Furthermore, the QLQ-CR29 showed differences between age groups with younger patients found to suffer more from defecation problems, stool frequency and embarrassment.
HRQL in CRC is an important component in both day to day practice and clinical research, therefore the proper assessment of patients’ HRQOL is crucial. This study showed that the Arabic version of the EORTC QLQ-CR29 questionnaire has good internal consistency, test-retest reliability and validity and is therefore valid and reliable to assess the QoL of Moroccan CRC patients.
The internal consistency of the Arabic EORTC QLQ CR-29 demonstrated satisfactory results for the urinary frequency scale and stool frequency scale, with higher reliability scores for patients without a stoma which is similar to the Chinese validation. As regards the blood and mucus and the body image scales, the alpha Cronbach coefficients were acceptable which was the case in other similar studies[12,29]. On the other hand, as suggested by Arraras et al, some differences may be due to the fact that the EORTC original validation was conducted on an international sample with high variance, while the Spanish validation concerned a more homogenous sample which may impact the alpha Cronbach coefficient.
The ICCs of our study were all greater than 0.8, thus indicating good to excellent reproducibility for both single item and multi-item scales. The Reliability coefficients were higher in our study than those reported by the Dutch validation and mostly similar to those in the original psychometric validation study. As such, the Moroccan Arabic translation of the QLQ CR-29 is a stable instrument.
The multitrait analysis confirmed the structure of all scales, which proves that the Moroccan Arabic translation of the QLQ-CR29 has a valid construct.
In the assessment of concurrent validity, correlations between the scales of the QLQ-C30 and the QLQ CR-29 were mostly low (< 0.4) indicating that the two questionnaires measure different concepts. Few areas with related content had higher correlation scores which was expected given the similar concepts of these particular scales. Nonetheless, the results show that the two questionnaires are independent.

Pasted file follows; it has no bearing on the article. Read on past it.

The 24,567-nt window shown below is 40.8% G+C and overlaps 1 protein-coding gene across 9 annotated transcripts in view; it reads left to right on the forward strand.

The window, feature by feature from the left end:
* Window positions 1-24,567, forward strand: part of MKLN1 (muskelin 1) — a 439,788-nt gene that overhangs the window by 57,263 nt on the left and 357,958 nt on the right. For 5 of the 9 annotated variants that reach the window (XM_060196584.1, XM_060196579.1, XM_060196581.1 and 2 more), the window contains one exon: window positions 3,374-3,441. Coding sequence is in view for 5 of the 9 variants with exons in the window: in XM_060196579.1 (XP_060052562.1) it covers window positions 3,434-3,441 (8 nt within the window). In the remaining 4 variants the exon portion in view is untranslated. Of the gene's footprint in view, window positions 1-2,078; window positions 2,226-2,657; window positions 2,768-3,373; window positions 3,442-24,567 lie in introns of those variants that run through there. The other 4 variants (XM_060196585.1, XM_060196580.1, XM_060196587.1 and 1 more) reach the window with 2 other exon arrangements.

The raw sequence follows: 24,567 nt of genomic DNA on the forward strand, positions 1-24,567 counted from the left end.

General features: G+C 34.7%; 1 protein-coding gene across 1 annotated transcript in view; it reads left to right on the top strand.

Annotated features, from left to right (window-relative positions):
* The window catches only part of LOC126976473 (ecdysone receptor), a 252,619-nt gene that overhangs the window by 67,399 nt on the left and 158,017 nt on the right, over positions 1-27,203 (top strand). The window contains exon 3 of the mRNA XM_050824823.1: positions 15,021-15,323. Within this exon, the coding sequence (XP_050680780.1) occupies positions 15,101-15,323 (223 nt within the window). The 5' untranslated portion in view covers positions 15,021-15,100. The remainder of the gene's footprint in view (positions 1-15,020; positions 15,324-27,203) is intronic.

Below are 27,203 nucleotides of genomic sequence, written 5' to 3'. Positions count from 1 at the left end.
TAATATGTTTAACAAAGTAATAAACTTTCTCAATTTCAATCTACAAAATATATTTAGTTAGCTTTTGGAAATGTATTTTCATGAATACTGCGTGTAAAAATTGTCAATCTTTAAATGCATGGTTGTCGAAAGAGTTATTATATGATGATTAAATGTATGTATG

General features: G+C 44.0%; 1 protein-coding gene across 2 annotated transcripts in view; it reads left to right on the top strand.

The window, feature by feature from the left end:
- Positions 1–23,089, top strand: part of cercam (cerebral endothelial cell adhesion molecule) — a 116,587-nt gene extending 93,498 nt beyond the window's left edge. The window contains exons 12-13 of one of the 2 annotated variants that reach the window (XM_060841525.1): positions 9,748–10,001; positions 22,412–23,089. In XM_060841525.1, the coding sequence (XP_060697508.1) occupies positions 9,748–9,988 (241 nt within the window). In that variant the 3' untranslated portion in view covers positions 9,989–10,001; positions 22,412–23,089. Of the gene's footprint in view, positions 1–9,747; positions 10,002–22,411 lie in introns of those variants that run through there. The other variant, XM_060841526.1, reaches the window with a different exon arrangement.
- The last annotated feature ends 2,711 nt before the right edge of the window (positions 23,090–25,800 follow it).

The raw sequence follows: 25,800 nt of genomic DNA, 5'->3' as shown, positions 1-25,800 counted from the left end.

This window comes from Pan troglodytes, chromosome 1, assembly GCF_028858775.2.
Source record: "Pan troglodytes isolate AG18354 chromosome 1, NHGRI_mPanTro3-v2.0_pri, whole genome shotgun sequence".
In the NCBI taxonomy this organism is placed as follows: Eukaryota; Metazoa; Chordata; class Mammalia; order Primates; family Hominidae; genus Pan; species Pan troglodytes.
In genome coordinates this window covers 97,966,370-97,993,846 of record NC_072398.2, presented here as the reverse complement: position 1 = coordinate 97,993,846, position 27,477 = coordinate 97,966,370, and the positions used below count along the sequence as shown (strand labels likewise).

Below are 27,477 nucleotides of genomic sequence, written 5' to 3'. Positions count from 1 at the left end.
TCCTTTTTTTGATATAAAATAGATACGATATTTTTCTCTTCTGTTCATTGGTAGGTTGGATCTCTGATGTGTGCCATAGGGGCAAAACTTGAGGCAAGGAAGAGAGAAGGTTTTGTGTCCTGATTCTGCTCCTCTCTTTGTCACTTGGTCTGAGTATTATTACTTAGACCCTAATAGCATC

In terms of clinical validity, we found less significant differences related to stoma status than the original study. Moreover, patients with colon cancer had a better function and fewer symptoms, including sexual interest in males and stool frequency as opposed to rectal cancer. Interestingly, patients with rectal cancer and a stoma experienced more embarrassment with borderline significance (P = 0.053). When comparing age groups, younger patients reported worse symptoms than older patients. Similar results were reported by the Dutch and Spanish Validation studies[10,12]. In addition, the particularities of the Moroccan population may be contributing to elderly patients' display of better resilience, QoL satisfaction, relatively better acceptance and the aforementioned results. Consequently, the QLQ-CR29 was found to discriminate between age groups.
A higher missing data rate was registered for sexual dimensions compared to others as patients were more reticent about answering sex-related questions which makes their interpretation more difficult. Similar observations were made in the Chinese and Iranian studies, which hindered discussions regarding sexual activity and even ostomy[14,16]. Nonetheless, providing explanations to patients when answering the questionnaire was noted to help. In our context, this issue may be explained by the cultural and religious particularities of the Moroccan population where sexual practices are taboo. More studies addressing this problem should be conducted to determine the reliability and validity of the CR-29 in evaluating the sexual aspects of QoL for patients according to cultural contexts.